Tuesday 29 October 2019

Day 5 Weaver Cruise - Anderton to Bramble cuttings

When I got up at 8am this morning and threw back the blinds I could barely see across the cut due to a heavy fog.   Fortunately by the time Smudge and I got back from his walk the fog was beginning to lift.

The fog was thicker than this photo shows

 We had agreed to go to the Anderton lift centre and have breakfast when it opened at 9:30am. By the time breakfast was over the fog had almost completely cleared.  By the time we walked down to the river it had completely lifted.

Chris's headache had nearly gone so she was out with her camera.  She took loads of photos today so we'll make up for yesterday.

The River Weaver had quite a substantial flow on it making it impossible to navigate.  The force of the flow could be seen on the visitor berth.  The water had completely scoured the tarmac off leaving the hardcore filler exposed and making the jetty unusable.

Looking towards the visitor moorings and the damage to the mooring.

The damage was all along the mooring stage

 Looking back the Anterton lift looked impressive against the bright blue sky.  Chris had been talking to one of the staff and was told that the river had risen to such an extent the casions were completely submerged.  The problem now was that the high level could have affected the electronic safety devices so engineers would now need to inspect everything before the lift could be re-opened.

The lift in bright sunshine

In the photo below one can see the casions, according to the staff member the river had dropped 3 feet over night so you can imagine just how high it had risen

With the level still dropping safety inspections will have to be done once normal levels return.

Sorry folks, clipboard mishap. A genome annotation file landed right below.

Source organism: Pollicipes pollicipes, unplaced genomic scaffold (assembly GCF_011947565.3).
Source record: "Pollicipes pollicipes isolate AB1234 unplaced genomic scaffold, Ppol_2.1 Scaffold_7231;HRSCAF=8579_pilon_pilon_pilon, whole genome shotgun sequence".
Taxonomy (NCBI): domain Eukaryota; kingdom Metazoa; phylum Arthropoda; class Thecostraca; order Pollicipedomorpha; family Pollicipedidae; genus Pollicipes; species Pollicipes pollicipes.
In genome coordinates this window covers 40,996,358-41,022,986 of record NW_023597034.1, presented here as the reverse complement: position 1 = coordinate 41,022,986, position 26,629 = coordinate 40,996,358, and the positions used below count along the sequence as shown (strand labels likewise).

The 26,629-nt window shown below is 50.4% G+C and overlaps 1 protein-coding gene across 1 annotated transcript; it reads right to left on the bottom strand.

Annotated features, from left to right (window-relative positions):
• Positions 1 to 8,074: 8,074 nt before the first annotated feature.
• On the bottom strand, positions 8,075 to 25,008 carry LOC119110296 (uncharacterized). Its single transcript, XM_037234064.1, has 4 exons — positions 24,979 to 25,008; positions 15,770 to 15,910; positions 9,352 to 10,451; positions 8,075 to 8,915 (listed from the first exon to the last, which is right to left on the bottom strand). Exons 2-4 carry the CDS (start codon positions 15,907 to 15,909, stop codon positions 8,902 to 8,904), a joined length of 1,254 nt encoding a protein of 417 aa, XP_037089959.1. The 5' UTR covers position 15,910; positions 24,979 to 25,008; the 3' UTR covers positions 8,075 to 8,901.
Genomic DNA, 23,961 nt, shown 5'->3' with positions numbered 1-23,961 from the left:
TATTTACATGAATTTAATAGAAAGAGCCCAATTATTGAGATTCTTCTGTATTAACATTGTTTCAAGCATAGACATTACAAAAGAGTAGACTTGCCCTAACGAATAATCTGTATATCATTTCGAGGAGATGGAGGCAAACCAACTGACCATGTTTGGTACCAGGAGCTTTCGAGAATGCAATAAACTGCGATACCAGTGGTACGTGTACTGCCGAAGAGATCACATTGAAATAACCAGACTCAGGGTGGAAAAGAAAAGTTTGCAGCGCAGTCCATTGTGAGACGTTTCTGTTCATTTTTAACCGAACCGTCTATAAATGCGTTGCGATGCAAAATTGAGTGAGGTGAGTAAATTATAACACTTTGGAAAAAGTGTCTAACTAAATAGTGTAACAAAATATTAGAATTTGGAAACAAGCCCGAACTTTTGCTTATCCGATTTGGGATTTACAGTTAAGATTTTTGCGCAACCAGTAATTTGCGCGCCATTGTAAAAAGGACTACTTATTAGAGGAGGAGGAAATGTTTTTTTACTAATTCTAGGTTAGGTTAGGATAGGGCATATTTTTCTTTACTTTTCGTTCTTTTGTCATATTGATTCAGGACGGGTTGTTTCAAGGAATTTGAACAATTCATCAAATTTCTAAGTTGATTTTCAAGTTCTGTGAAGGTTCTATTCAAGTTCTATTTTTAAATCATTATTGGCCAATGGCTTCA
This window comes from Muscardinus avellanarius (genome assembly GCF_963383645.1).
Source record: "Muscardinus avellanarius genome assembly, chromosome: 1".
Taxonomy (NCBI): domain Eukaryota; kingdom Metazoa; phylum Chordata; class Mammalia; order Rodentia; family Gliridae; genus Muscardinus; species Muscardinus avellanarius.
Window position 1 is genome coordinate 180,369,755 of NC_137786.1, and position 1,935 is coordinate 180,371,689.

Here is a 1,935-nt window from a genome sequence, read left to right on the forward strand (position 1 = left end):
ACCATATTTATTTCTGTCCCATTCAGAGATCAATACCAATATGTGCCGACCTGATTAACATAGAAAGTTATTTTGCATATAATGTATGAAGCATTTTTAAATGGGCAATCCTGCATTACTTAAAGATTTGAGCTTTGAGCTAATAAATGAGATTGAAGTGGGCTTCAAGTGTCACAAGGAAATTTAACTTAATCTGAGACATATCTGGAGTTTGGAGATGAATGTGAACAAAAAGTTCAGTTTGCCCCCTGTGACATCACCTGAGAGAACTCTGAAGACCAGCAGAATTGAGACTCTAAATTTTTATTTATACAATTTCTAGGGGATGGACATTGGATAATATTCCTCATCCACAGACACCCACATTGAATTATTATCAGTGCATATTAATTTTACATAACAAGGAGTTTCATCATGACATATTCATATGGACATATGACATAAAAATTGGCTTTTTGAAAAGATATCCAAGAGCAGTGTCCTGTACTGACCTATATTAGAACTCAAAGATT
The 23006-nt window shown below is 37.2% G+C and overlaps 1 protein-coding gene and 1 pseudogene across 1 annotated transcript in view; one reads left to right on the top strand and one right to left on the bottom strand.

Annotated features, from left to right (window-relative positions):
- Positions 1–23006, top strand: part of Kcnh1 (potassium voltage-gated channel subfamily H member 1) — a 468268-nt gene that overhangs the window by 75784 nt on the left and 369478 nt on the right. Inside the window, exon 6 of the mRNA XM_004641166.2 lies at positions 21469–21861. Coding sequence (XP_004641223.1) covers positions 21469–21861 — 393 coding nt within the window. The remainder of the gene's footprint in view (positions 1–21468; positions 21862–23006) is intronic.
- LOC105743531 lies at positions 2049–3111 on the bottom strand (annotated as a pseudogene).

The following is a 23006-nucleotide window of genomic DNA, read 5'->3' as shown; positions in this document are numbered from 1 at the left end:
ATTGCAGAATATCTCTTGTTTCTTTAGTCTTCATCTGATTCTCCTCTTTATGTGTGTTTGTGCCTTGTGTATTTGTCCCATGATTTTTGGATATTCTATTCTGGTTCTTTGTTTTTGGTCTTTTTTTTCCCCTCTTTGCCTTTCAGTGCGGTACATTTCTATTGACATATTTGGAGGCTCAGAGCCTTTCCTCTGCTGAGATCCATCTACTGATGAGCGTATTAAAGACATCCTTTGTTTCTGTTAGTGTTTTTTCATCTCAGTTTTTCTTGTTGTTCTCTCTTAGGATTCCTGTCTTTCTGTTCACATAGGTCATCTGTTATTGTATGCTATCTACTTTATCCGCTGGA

Mud was deposited everywhere that was submerged.

One for the album

Lift manager on the left inspects the damage and declared the lift will remain closed for now.
 Tour over we returned to the boats.  We winded AmyJo first and passed Eric getting under way.  For our non boater readers, winding (pronounced win ding) means to turn the boat round 180degrees.  Its termed winding as the horse drawn boats would use the wind to  help turn the boats round.  We then waited for Eric to wind and we set off on our return journey.

Eric gets Lucille underway as we pass

Waiting for Eric
  As we cruised through Marbury Country Park the autumn colours were full on.  The leaves on ther ground seemed a bright copper against the green and yellow backdrop of the trees.  While I don't like this time of year I can't ignore the fact the colours of the trees and bushes are stunning in the Autumn sun.

Beautiful colours in the County park.

Even Smudge just sat and took it all in.  He had his coat on as it was quite cold and he started to shiver

Chris spotted this crocheted patch on the barbed wire fence.  We have been seing these since we left Barbridge, any idea who or why they have been left there?

Mystery Crocheted patch, one of several we have seen.